[12] I think this train of thought is rooted in Scripture itself. In Exodus 33:18-34:8 Moses requests that God allow him to glimpse his glory (again I am taking glory as largely synonymous with beauty). God’s response to this is to hide Moses in the cleft of the rock while he passes by proclaiming his name to Moses. The proclamation of the name I take to be the revelation of his glory to Moses. It is interesting that he proclaims to Moses a litany of his perfections and attributes. Note the text carefully: “The Lord passed before him and proclaimed, ‘The Lord, the Lord, a God merciful and gracious, slow to anger, and abounding in steadfast love and faithfulness, keeping steadfast love for thousands, forgiving iniquity and transgression and sin, but who will by no means clear the guilty, visiting the iniquity of the fathers on the children and the children’s children, to the third and the fourth generation’” (Ex 34:6-7). This indeed is the beauty of God. These attributes existing in perfect harmony and used with perfect precision demonstrate his beauty. It is noteworthy that an unshielded vision of this glory would devastate any human being. The glory and beauty of God is something that can only be perceived by the naked eye of God himself. Just as God alone knows the mind of God (1 Cor 2:11, Rom 8:27, 11:33-34), God alone knows the splendor of God. See also Christopher W. Morgan & Robert A. Peterson, The Glory of God (Wheaton: Crossway, 2010), 29, 44. “Glory then becomes a sort of theological shorthand to encompass and communicate all that he is…God’s glory points to his transcendence, his extraordinary nature, his beauty, his excellence—all of which set him apart and far above all that he created” (emphasis mine).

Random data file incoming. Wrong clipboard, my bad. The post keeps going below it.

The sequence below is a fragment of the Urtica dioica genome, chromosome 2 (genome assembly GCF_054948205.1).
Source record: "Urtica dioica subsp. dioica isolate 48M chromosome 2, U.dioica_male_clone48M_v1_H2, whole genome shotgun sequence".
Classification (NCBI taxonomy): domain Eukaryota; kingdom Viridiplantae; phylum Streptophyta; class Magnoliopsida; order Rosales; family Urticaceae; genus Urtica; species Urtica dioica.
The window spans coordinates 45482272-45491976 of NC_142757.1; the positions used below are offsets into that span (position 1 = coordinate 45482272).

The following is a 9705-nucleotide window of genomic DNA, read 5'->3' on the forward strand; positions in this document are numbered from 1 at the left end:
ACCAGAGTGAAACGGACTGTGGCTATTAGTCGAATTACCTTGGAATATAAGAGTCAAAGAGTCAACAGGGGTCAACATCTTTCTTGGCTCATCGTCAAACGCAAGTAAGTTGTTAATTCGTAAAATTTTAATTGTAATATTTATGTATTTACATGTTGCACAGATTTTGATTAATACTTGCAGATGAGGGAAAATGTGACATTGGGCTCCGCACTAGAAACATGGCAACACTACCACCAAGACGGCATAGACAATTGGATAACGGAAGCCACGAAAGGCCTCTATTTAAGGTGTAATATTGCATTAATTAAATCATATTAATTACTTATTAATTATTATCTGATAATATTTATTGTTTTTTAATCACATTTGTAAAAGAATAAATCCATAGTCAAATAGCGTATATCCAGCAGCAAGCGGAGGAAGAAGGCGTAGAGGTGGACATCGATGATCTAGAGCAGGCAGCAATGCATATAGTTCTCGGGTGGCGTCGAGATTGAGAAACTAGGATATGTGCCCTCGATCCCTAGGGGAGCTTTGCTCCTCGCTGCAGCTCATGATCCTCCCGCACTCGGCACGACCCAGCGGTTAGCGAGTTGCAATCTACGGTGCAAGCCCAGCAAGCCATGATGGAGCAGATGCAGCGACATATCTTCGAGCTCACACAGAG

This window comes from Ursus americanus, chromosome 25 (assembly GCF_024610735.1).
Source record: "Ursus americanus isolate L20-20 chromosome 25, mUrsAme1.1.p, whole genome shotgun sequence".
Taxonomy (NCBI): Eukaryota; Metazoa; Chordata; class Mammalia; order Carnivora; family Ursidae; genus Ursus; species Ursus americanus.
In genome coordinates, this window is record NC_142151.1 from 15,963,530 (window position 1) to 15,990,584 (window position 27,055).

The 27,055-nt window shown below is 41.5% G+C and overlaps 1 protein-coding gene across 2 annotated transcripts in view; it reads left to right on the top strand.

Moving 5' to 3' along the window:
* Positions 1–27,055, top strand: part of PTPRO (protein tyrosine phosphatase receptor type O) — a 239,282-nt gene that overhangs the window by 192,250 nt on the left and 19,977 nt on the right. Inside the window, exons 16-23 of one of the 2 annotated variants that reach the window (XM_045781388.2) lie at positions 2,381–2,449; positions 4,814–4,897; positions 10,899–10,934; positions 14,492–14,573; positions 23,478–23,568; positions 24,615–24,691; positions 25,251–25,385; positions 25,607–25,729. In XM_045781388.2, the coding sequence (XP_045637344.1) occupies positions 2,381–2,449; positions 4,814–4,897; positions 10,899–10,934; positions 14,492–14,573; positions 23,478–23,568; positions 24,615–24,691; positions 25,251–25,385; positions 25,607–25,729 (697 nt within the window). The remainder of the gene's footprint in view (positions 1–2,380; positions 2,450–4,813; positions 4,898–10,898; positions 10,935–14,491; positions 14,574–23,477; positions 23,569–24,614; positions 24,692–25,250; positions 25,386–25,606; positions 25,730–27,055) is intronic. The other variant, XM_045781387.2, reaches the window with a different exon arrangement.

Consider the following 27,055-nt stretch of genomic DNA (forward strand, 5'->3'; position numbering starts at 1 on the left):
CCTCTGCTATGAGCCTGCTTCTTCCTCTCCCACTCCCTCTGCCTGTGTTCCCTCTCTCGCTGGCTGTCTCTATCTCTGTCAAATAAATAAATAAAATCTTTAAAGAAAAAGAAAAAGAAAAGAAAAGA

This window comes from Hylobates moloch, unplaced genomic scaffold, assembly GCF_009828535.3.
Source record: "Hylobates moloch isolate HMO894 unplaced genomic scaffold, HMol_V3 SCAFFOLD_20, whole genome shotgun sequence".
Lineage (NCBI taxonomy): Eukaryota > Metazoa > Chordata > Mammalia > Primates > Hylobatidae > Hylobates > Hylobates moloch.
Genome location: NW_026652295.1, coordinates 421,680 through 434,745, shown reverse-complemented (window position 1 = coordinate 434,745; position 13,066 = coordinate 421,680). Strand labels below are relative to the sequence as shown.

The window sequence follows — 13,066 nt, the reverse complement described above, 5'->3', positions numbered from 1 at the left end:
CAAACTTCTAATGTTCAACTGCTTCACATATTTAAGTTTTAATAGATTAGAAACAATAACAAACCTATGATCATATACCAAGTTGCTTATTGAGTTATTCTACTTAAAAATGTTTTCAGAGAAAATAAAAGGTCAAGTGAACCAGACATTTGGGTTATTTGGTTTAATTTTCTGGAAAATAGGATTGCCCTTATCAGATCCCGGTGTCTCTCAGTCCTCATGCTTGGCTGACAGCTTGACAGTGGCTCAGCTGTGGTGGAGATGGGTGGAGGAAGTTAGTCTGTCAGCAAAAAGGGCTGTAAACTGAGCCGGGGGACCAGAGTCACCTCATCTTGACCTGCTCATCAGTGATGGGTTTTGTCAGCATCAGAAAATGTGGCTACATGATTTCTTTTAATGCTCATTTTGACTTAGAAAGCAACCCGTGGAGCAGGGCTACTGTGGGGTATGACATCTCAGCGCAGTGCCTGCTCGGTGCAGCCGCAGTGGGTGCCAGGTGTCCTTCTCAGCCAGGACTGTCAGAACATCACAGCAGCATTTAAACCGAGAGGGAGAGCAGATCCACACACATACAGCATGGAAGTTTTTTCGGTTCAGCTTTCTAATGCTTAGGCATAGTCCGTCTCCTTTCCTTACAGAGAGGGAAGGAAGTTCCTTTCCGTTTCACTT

[13] This is the view taken by Augustine, Jonathan Edwards, and Karl Barth. Owen Strachan & Doug Sweeney, Jonathan Edwards on Beauty (Chicago: Moody Publishers, 2010), 23-45. Bruno Forte, The Portal of Beauty: Toward a Theology of Aesthetics (Grand Rapids: William B. Eerdmans Publishing Company, 2008), 1-12. F. Duane Lindsey, “Essays Toward a Theology of Beauty: Part 1, God is Beautiful,” Bibliotecha Sacra (April 1974), 127-128.

[14] F. Duane Lindsey, “Essays Toward a Theology of Beauty,” 131. Karl Barth argues, “the Trinity of God is the secret of his beauty.”

[15] This view is well expressed by Jeremy Begbie in The Beauty of God: Theology and Arts, eds. Daniel J. Treir, Mark Husbands, and Roger Lundin (Downers Grove: IVP Press, 2007), 24. “If beauty is to be ascribed primordially to the Triune God, and the life of God is constituted by the dynamic of outgoing love, then primordial beauty is the beauty of this ecstatic love for the other. God’s beauty is not a static structure but the dynamism of love. The proportion and consonance of God, his brightness or radiance, his perfection and his affording pleasure upon contemplation are all to be understood in the light of the endless self-donation of the Father to the Son and Son to Father in the ecstatic momentum of the Spirit.”

[16] John Owen, Communion with God (Edinburgh: Banner of Truth Trust, 2004), 16. Owen argues that in our salvation “there is a distinct communication of grace from the several persons of the deity” which then forms the basis for “distinct communion with them.” I am taking this thought one step further and arguing that the distinct communication of grace belonging to each person of the Trinity serves as a unique manifestation of a particular glory or beauty. This is a beauty that belongs to each person of the Trinity for they are equal in essence. However, it seems that God has chosen to manifest aspects of his glory uniquely in the distinct activity of each of the three persons within the Godhead. Christopher W. Morgan & Robert A. Peterson, The Glory of God (Wheaton: Crossway, 2010), 90, 97. “Jesus has come from God and, therefore has independent glory, yet the glory of God himself…Jesus is God’s radiance possessing shared but independent splendor.”